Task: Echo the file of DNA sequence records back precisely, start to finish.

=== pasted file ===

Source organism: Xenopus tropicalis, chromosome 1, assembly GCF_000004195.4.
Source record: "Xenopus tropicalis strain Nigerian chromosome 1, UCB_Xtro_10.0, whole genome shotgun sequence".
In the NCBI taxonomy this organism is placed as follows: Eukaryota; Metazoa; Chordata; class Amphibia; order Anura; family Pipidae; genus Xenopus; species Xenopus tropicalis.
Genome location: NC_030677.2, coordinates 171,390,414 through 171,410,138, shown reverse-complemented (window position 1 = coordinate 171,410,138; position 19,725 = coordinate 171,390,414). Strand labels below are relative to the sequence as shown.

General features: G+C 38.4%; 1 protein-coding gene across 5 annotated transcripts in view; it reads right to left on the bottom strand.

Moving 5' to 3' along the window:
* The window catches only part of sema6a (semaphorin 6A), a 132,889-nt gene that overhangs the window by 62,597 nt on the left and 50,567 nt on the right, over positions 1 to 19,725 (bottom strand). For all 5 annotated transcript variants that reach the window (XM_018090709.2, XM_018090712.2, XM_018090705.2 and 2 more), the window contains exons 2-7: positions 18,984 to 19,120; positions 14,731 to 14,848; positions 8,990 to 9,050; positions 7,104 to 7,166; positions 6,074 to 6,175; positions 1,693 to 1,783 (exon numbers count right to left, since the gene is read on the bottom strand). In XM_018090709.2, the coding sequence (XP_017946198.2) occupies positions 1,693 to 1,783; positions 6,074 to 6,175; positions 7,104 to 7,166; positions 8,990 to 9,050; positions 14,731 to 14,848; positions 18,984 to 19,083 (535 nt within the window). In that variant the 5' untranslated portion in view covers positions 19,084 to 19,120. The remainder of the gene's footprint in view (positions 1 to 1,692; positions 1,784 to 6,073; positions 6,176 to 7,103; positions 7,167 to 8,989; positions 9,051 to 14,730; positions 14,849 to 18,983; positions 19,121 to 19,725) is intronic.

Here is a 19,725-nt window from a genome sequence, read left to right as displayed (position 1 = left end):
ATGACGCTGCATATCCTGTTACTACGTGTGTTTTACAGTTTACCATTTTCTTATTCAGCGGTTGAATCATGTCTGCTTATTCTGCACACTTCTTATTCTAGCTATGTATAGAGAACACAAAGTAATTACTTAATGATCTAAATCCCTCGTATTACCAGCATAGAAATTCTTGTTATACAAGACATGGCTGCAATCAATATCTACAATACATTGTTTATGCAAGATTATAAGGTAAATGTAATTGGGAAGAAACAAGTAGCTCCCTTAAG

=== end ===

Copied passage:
Source organism: Xenopus tropicalis, chromosome 1, assembly GCF_000004195.4.
Source record: "Xenopus tropicalis strain Nigerian chromosome 1, UCB_Xtro_10.0, whole genome shotgun sequence".
In the NCBI taxonomy this organism is placed as follows: Eukaryota; Metazoa; Chordata; class Amphibia; order Anura; family Pipidae; genus Xenopus; species Xenopus tropicalis.
Genome location: NC_030677.2, coordinates 171,390,414 through 171,410,138, shown reverse-complemented (window position 1 = coordinate 171,410,138; position 19,725 = coordinate 171,390,414). Strand labels below are relative to the sequence as shown.

General features: G+C 38.4%; 1 protein-coding gene across 5 annotated transcripts in view; it reads right to left on the bottom strand.

Moving 5' to 3' along the window:
* The window catches only part of sema6a (semaphorin 6A), a 132,889-nt gene that overhangs the window by 62,597 nt on the left and 50,567 nt on the right, over positions 1 to 19,725 (bottom strand). For all 5 annotated transcript variants that reach the window (XM_018090709.2, XM_018090712.2, XM_018090705.2 and 2 more), the window contains exons 2-7: positions 18,984 to 19,120; positions 14,731 to 14,848; positions 8,990 to 9,050; positions 7,104 to 7,166; positions 6,074 to 6,175; positions 1,693 to 1,783 (exon numbers count right to left, since the gene is read on the bottom strand). In XM_018090709.2, the coding sequence (XP_017946198.2) occupies positions 1,693 to 1,783; positions 6,074 to 6,175; positions 7,104 to 7,166; positions 8,990 to 9,050; positions 14,731 to 14,848; positions 18,984 to 19,083 (535 nt within the window). In that variant the 5' untranslated portion in view covers positions 19,084 to 19,120. The remainder of the gene's footprint in view (positions 1 to 1,692; positions 1,784 to 6,073; positions 6,176 to 7,103; positions 7,167 to 8,989; positions 9,051 to 14,730; positions 14,849 to 18,983; positions 19,121 to 19,725) is intronic.

Here is a 19,725-nt window from a genome sequence, read left to right as displayed (position 1 = left end):
ATGACGCTGCATATCCTGTTACTACGTGTGTTTTACAGTTTACCATTTTCTTATTCAGCGGTTGAATCATGTCTGCTTATTCTGCACACTTCTTATTCTAGCTATGTATAGAGAACACAAAGTAATTACTTAATGATCTAAATCCCTCGTATTACCAGCATAGAAATTCTTGTTATACAAGACATGGCTGCAATCAATATCTACAATACATTGTTTATGCAAGATTATAAGGTAAATGTAATTGGGAAGAAACAAGTAGCTCCCTTAAG